RITA is due from the moment of the request until the age required for the old-age pension and consists in the fractional distribution of a capital for the period considered equal to the accumulated amount requested.
In brief, to obtain RITA an individual must:
- cease their employment relationship;
- reach the requirements necessary to receive the old-age pension in their mandatory regime within the next five years or to be unemployed for more than 24 months;
- have completed 20 years of contribution to their mandatory regime; or
- have completed five years in the pension scheme.
It is up to the individual to establish how much of the accrued contributory amount to use as RITA.
What are the general rules and requirements regarding the funding of plan liabilities?
Funding is based on the contributions made by the employer and employee, as well as annual severance pay (severance indemnity contributions).
Even if employees can access contractual funds, the Supplementary Pensions Act requires them to decide within six months of hire whether they want to use their severance indemnity contributions (that can be used totally or in part, depending on what is established in the CBAs) to finance their pensions (in the absence of a specific indication, the severance indemnity is fully devolved).
If employees opt to use their severance indemnity contributions, they cannot change their minds until their termination; employees are entitled to modify the amount of their contributions only up to the maximum limit fixed by the CBA. If there is a delay in providing an employee with an explicit option, these contributions will be put in the CBA-established fund used by the company or, if no such fund exists, into a specific INPS-managed fund (FondInps).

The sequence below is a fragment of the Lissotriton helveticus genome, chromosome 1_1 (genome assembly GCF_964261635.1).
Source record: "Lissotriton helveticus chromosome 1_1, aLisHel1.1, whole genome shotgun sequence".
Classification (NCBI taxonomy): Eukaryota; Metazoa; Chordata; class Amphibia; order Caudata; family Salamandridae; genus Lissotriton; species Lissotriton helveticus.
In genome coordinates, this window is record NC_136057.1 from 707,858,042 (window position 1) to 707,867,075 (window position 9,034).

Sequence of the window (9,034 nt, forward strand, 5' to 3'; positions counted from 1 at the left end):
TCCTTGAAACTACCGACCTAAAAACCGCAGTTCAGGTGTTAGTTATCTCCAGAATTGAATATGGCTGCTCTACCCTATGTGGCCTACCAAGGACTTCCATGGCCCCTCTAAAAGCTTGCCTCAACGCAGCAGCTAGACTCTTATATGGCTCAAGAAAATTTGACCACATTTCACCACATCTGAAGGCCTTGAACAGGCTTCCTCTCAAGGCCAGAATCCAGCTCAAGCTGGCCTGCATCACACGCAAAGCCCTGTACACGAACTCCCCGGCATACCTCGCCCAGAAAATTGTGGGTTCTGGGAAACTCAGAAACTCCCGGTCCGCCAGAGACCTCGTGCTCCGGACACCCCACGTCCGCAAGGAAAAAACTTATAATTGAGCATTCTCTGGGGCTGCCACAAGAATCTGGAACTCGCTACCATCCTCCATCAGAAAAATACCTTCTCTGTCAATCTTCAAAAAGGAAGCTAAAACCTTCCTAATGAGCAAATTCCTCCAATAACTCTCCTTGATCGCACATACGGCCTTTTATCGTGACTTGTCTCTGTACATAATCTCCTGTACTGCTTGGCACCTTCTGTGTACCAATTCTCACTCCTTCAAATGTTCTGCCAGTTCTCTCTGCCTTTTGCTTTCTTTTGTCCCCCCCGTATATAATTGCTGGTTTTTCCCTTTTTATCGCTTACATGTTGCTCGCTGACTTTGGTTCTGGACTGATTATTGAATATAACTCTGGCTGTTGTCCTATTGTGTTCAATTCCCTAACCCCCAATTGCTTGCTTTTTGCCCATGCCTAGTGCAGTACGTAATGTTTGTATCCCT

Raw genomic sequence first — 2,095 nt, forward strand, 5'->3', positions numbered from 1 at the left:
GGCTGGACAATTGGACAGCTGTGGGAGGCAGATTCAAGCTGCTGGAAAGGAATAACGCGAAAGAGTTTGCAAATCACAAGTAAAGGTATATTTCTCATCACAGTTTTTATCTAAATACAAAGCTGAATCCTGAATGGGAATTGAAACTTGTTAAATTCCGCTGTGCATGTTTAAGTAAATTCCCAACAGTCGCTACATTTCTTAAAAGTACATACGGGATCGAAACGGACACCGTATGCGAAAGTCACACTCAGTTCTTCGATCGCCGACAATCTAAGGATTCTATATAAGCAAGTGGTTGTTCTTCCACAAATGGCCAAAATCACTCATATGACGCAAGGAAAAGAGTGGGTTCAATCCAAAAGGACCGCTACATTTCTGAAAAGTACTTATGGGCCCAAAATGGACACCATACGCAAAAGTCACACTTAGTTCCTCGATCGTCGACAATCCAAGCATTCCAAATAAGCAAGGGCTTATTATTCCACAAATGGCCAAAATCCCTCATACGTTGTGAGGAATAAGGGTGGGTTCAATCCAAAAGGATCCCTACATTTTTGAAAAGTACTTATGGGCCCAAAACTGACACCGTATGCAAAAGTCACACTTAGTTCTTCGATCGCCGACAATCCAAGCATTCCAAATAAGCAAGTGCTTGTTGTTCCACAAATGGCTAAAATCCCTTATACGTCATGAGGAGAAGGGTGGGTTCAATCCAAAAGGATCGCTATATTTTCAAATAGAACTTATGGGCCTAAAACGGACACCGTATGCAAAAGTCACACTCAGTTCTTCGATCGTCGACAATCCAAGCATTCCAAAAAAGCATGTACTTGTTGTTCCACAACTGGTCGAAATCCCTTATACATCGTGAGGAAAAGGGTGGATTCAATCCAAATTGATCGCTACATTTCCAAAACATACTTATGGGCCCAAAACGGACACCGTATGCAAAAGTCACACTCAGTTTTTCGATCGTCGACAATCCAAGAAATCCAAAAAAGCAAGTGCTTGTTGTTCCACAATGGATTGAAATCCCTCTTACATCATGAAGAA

Article 1(173-176) of Law 205/2017 is expected to repeal the use of FondInps. The existing contribution positions will be transferred to an already existing and operating pension fund, which will be identified by a specific ministerial decree. So-called ‘silent’ employees will also be enrolled in such a fund.
Irrespective of any severance indemnity contributions, pension schemes are funded by contributions paid by the employer and employee. The contribution amount is established by the relevant CBA or by the fund’s bylaws. Supplementary contributions are allowed.
New rules have recently been defined for the allocation of employer contributions to the ordinary methods of financing supplementary pensions. These contributions must be paid into the pension fund identified by the CBAs or, for employees already participating in supplementary pension schemes, to the fund where the employees are registered. With reference to employees who are not enrolled in supplementary pensions and, therefore, do not yet pay anything (neither ordinary contributions nor severance) employers must pay any contractual contribution to the pension fund specified by the CBAs, even without the employee’s registration. If the employee subsequently decides to join another fund, they can make a transfer to their chosen fund.